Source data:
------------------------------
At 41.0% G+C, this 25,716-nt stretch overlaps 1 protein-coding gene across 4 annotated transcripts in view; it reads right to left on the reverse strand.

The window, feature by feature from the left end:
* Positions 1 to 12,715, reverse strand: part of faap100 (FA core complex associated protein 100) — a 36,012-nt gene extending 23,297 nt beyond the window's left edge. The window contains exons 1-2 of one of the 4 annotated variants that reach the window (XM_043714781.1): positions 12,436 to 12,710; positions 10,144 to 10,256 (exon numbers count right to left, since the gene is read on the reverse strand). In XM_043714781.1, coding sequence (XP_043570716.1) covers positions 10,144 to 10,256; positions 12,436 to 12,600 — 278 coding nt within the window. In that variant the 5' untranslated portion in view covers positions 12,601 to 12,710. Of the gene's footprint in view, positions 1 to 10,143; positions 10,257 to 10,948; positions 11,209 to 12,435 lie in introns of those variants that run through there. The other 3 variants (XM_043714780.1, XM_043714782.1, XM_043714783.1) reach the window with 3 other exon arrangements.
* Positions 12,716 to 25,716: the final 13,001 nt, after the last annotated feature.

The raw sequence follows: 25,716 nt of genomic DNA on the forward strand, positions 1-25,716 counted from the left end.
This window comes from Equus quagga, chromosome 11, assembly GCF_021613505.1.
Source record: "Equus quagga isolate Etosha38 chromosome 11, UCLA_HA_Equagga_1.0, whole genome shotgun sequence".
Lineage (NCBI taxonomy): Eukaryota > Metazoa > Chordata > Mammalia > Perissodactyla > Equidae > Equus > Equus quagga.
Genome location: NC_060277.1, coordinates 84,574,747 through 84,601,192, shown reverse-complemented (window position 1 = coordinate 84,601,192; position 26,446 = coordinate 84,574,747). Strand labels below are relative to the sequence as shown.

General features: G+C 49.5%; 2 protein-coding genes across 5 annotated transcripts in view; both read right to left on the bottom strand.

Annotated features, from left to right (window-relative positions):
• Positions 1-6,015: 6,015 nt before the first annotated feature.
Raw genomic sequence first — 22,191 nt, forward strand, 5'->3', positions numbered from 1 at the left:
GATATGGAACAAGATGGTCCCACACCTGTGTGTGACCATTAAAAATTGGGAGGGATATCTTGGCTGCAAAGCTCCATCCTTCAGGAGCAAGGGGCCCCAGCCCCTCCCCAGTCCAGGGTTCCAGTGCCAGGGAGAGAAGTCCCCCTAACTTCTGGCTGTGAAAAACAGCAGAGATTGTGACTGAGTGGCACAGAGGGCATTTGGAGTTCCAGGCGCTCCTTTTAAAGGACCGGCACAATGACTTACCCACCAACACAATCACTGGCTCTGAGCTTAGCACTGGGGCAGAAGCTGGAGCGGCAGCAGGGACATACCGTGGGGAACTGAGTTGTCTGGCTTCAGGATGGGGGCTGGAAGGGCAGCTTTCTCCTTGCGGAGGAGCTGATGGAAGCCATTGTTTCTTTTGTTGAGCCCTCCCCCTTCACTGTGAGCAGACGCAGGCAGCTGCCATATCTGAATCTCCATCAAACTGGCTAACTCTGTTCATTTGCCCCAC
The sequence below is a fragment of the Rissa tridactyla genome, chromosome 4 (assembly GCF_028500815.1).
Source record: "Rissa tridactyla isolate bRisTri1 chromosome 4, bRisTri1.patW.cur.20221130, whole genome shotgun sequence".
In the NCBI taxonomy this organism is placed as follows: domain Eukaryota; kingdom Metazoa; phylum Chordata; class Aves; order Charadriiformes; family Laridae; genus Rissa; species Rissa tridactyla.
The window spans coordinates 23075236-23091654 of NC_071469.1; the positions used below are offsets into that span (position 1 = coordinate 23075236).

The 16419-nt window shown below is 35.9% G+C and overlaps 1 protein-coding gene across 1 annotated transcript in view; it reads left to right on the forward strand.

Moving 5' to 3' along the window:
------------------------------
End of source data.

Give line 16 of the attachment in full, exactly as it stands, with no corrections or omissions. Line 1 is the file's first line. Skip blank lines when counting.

Source record: "Rissa tridactyla isolate bRisTri1 chromosome 4, bRisTri1.patW.cur.20221130, whole genome shotgun sequence".